You will still need to sear the meat and saute the vegetables on the stovetop. But once you add all the liquid and bring it to a boil, you can transfer to a 350F oven and cook covered for 2 hours, then 1 more hour uncovered.
The meat should now be completely fork tender and shreddable, and the braising liquid should be more reduced.
Reduce the Sauce More If You Desire
If you are happy with the thickness of the braising liquid, the dish is ready to serve. But I like to remove the meat temporarily to a plate, then boil the braising liquid for an additional 10 minutes to thicken it slightly into a really rich red wine sauce.
You can also mash up the potatoes and vegetables a little bit, if you want a more evenly chunky texture.
Then, return the lamb shanks to the rich sauce and toss around to coat.
How to Serve
Plate the lamb shanks with a side of rice pilaf or whatever side dish you desire. I recommend sides that play well with the delicious sauce and soak it up a little bit. Other great choices are Crispy Smashed Potatoes and Roasted Sweet Potatoes.
Slow Cooker Short Ribs is a similar recipe that I recommend trying, if you enjoy this dish. Happy cooking!
This lamb dish is a great recipe for playing with over time. First try the recipe as written, then feel free to explore the following suggested variations.
Tomato paste – For a more pronounced and deeper tomato flavor, add 1 tablespoon of tomato paste along with the diced tomatoes.
Other root vegetables – For a sweeter flavor try adding one parsnip to the mix. Or, experiment with other favorite root vegetables.
Recipe FAQ and Tips
Store in an airtight container in the fridge for up to 5 days.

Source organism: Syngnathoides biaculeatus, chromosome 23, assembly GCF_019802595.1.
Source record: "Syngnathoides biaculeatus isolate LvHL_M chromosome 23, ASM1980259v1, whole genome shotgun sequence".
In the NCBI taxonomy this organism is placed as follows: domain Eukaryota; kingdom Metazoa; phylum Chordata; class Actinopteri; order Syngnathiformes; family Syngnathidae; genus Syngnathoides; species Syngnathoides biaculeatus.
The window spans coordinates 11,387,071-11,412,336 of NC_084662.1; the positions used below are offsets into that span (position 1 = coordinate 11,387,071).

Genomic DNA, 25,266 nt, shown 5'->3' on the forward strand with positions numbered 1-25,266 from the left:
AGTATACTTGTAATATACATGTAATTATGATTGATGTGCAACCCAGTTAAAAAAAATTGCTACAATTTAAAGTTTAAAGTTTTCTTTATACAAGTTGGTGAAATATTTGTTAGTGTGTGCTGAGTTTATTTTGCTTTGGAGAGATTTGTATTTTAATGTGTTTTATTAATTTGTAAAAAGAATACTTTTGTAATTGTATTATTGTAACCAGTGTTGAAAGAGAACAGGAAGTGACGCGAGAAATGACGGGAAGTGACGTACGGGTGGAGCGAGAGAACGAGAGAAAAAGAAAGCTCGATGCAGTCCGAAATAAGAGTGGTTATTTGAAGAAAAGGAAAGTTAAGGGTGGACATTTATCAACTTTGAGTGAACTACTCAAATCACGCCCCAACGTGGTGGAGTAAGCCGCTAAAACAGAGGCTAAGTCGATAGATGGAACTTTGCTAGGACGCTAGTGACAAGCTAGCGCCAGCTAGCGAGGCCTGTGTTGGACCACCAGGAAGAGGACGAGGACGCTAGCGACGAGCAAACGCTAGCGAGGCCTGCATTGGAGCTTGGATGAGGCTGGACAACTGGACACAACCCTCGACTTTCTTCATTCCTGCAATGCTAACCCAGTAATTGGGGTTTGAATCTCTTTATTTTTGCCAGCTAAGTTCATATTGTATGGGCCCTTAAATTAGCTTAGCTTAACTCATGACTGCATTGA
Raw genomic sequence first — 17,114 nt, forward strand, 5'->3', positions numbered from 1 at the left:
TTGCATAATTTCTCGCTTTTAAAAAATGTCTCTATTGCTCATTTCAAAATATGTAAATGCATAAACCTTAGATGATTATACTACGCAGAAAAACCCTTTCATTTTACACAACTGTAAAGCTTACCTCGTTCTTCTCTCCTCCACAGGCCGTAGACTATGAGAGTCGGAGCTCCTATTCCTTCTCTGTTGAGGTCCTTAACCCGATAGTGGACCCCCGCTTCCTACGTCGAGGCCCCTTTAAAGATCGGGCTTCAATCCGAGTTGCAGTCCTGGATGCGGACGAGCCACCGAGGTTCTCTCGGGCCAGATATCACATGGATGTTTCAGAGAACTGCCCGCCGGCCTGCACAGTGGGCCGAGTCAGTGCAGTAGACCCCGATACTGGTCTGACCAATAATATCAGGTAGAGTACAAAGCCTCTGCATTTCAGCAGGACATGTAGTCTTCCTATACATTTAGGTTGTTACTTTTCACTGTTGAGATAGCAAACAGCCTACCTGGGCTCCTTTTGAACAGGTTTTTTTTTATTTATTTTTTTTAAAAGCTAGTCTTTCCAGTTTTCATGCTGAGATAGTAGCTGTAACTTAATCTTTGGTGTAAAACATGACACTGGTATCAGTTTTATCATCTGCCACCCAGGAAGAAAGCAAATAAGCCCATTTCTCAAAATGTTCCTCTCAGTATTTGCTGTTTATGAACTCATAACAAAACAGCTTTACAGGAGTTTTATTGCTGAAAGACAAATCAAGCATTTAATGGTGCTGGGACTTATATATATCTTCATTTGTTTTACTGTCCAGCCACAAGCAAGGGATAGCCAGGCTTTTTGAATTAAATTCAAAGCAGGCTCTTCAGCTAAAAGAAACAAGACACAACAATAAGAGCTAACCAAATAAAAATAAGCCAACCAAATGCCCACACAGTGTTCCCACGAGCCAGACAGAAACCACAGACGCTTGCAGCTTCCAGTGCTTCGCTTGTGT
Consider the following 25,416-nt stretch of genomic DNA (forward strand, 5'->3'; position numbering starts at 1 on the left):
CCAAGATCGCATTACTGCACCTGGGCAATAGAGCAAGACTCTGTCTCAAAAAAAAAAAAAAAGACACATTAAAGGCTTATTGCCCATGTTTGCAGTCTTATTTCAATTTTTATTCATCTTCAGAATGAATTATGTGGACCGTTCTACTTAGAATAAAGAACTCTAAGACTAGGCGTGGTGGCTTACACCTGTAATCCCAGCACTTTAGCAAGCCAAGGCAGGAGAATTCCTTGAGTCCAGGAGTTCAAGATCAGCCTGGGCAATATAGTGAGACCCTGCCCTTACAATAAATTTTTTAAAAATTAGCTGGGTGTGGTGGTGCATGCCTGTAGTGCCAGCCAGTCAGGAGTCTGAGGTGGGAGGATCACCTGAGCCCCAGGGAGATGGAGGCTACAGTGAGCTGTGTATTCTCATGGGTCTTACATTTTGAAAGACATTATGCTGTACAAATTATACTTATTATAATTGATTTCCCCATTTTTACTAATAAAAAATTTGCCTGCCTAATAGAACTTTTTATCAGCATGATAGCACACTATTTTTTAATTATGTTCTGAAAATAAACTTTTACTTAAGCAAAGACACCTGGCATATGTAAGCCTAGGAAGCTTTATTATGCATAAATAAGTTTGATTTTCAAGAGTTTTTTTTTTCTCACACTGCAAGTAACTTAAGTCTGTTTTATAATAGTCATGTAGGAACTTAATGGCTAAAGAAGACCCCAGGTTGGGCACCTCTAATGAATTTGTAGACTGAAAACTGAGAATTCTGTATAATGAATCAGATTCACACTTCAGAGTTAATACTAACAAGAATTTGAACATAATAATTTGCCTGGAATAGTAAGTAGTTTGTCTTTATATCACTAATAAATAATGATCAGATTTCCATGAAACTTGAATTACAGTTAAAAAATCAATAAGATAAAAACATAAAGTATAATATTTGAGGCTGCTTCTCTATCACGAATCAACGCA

This dish freezes beautifully! Store in an airtight container for up to 3 months. To thaw with best results, leave in the fridge overnight, then reheat.
It’s perfectly fine to microwave this dish to reheat it, because it’s a very moist dish. You can also rewarm on the stove or in the oven, but keep it covered with a lid to prevent it from drying out. If the dish was frozen, I recommend thawing overnight before reheating. You can reheat straight from frozen, but you’ll have to do it on low power and stir often to make sure it warms as evenly as possible.
Absolutely. You will still need to sear the meat and saute the vegetables on the stovetop. But once you add all the liquid and bring it to a boil, you can transfer to a 350F oven and cook covered for 2 hours, then 1 more hour uncovered.
Did you enjoy the recipe? Please leave a 5-star rating in the recipe card below and/or a review in the comments section further down the page.
Braised Lamb Shanks
- 5 lbs lamb shanks (I had 5)
- 2 tbsp ghee or other desired cooking fat
- 1 medium yellow onion chopped (I had 2 cups)
- 4 small carrots chopped (I had 1.5 cups)
- 4 small yellow potatoes chopped (I had 2 cups)
- 2 large garlic cloves minced (I had 1.5tbsp)
- 14.5 ounce can petite diced tomatoes *
- 2 cups red wine **
- 2 cups beef stock (or broth)
- 2 sprigs fresh rosemary
- 10 sprigs fresh thyme
- 1 bay leaf
- kosher salt
- Pat the lamb shanks dry with a paper towel to remove excess moisture. This will give us better browning when we sear.
- Season the outside of the meat all over with kosher salt. I usually season by eye, but I recommend about two teaspoons if you are not sure what amount you need.
- Heat the ghee in a braiser over medium high heat, then add the lamb shanks and sear on all sides until brown, about 10 minutes total. Remove the shanks to a plate.
- Add the chopped onion, carrots, and potatoes straight to the pan (with the fat and drippings still there). Season with 1/2 tsp salt. Saute for about 10 minutes, until slightly softened, then add the garlic. Cook for 1 minute until the garlic smells fragrant.
- Add the seared shanks back to the pan, then add the tomatoes, wine, beef stock, rosemary, thyme, and bay leaf (I tie the herbs together with twine for easy removal of the stems later, but this doesn't matter too much). Bring to a boil over high heat, then reduce to a simmer over medium low.
- Cover the pan tightly with a lid, and simmer for 2 hours.
- Flip the lamb shanks over, then simmer for 1 hour longer, uncovered.
- Remove the tied herbs. The dish is now ready to eat, if you are pleased with the consistency of the sauce. Personally, I like to reduce it further. To do so, remove the meat temporarily to a plate, then boil the sauce for 10 minutes, until thickened. Return the lamb shanks to the pan, toss to coat in the sauce, then serve. I love serving it with Rice Pilaf. Enjoy!
Nutrition is estimated using a food database and is only intended to be used as a guideline for informational purposes.